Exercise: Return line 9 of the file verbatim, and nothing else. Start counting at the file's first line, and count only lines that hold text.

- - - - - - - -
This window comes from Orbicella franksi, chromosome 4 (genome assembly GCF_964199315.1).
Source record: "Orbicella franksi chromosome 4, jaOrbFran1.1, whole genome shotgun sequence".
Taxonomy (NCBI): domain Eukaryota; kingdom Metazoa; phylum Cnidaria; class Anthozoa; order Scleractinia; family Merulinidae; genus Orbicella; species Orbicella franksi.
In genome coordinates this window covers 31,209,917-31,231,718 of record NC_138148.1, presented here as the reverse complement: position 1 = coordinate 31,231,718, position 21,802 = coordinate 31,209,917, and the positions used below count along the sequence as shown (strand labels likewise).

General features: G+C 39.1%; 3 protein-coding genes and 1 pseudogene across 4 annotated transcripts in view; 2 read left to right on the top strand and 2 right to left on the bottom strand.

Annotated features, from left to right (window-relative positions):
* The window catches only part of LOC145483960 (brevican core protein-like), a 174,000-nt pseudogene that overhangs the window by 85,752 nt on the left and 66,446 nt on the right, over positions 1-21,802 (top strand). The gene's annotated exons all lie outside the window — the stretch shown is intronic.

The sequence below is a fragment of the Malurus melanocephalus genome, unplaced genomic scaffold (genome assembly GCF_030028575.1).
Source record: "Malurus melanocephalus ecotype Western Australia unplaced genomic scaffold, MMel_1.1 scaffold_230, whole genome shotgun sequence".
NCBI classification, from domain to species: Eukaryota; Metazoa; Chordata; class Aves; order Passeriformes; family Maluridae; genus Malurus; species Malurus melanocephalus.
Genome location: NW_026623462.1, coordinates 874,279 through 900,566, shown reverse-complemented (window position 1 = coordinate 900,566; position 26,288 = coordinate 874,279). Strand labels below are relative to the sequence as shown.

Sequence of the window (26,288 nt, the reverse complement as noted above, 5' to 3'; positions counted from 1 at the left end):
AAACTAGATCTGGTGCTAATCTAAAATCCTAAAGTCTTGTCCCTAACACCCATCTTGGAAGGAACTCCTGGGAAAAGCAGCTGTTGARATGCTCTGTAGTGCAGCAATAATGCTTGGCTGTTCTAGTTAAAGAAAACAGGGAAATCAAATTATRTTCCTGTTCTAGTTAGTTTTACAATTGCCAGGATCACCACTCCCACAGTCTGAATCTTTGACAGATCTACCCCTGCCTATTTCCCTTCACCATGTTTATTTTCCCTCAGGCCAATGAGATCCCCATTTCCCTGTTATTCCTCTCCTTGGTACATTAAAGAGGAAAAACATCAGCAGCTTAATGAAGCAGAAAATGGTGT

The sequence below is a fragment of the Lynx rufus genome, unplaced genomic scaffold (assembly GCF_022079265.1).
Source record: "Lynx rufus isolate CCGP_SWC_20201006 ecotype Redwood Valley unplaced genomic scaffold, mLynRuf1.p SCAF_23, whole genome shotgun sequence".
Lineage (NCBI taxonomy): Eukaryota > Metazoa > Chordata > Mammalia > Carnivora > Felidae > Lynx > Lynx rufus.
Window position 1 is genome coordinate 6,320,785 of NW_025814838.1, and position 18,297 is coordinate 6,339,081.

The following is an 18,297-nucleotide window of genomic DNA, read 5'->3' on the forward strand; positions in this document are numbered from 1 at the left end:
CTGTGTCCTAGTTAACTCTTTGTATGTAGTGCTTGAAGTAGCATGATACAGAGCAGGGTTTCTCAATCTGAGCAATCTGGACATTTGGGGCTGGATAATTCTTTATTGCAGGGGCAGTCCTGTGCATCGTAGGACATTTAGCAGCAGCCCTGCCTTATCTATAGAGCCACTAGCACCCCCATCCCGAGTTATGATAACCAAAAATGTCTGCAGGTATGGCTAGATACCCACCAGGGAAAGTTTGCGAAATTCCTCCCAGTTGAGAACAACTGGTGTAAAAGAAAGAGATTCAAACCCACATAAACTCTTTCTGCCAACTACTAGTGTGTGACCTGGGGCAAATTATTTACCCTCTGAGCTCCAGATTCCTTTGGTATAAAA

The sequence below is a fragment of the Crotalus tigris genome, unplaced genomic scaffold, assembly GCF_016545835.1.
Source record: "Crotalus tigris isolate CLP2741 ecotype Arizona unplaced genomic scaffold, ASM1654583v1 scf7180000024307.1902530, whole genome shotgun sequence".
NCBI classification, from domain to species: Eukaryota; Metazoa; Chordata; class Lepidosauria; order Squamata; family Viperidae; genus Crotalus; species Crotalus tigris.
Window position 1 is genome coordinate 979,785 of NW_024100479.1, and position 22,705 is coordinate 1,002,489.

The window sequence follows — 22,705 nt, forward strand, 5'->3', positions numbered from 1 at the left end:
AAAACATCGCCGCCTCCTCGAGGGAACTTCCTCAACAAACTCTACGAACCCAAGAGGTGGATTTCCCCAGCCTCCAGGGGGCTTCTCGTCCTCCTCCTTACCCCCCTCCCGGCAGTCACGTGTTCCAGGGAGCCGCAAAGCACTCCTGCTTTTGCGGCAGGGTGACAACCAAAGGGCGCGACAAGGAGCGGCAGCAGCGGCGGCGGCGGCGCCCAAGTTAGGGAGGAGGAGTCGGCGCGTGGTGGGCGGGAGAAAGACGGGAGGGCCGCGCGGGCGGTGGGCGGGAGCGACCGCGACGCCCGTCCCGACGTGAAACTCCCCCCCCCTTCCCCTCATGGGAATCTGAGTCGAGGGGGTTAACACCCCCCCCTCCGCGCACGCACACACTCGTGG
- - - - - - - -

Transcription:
Source record: "Malurus melanocephalus ecotype Western Australia unplaced genomic scaffold, MMel_1.1 scaffold_230, whole genome shotgun sequence".